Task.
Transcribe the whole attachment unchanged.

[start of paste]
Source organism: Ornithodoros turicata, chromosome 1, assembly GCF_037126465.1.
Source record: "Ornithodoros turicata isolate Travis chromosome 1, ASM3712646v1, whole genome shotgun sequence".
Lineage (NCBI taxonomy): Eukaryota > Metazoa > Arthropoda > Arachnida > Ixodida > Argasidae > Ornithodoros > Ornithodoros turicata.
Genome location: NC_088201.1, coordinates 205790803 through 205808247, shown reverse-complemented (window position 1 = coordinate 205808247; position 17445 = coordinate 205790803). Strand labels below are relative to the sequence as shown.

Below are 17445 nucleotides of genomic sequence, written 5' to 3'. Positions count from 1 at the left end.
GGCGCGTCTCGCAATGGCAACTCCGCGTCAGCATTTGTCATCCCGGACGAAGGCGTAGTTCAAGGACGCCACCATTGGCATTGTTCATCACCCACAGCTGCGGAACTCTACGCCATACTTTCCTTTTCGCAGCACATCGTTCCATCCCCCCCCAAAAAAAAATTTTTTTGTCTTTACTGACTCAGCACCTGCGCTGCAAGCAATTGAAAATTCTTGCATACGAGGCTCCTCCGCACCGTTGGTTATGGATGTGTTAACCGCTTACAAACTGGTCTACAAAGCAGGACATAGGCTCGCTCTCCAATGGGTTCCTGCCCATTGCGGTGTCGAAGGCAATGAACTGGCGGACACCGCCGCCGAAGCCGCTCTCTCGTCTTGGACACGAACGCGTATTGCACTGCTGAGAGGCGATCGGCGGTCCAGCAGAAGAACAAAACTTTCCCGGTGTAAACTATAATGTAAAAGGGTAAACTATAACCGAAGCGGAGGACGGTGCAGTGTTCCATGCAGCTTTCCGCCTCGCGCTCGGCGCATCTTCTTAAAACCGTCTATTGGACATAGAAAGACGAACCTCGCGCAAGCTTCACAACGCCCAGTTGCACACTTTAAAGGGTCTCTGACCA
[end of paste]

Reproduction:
Source organism: Ornithodoros turicata, chromosome 1, assembly GCF_037126465.1.
Source record: "Ornithodoros turicata isolate Travis chromosome 1, ASM3712646v1, whole genome shotgun sequence".
Lineage (NCBI taxonomy): Eukaryota > Metazoa > Arthropoda > Arachnida > Ixodida > Argasidae > Ornithodoros > Ornithodoros turicata.
Genome location: NC_088201.1, coordinates 205790803 through 205808247, shown reverse-complemented (window position 1 = coordinate 205808247; position 17445 = coordinate 205790803). Strand labels below are relative to the sequence as shown.

Below are 17445 nucleotides of genomic sequence, written 5' to 3'. Positions count from 1 at the left end.
GGCGCGTCTCGCAATGGCAACTCCGCGTCAGCATTTGTCATCCCGGACGAAGGCGTAGTTCAAGGACGCCACCATTGGCATTGTTCATCACCCACAGCTGCGGAACTCTACGCCATACTTTCCTTTTCGCAGCACATCGTTCCATCCCCCCCCAAAAAAAAATTTTTTTGTCTTTACTGACTCAGCACCTGCGCTGCAAGCAATTGAAAATTCTTGCATACGAGGCTCCTCCGCACCGTTGGTTATGGATGTGTTAACCGCTTACAAACTGGTCTACAAAGCAGGACATAGGCTCGCTCTCCAATGGGTTCCTGCCCATTGCGGTGTCGAAGGCAATGAACTGGCGGACACCGCCGCCGAAGCCGCTCTCTCGTCTTGGACACGAACGCGTATTGCACTGCTGAGAGGCGATCGGCGGTCCAGCAGAAGAACAAAACTTTCCCGGTGTAAACTATAATGTAAAAGGGTAAACTATAACCGAAGCGGAGGACGGTGCAGTGTTCCATGCAGCTTTCCGCCTCGCGCTCGGCGCATCTTCTTAAAACCGTCTATTGGACATAGAAAGACGAACCTCGCGCAAGCTTCACAACGCCCAGTTGCACACTTTAAAGGGTCTCTGACCA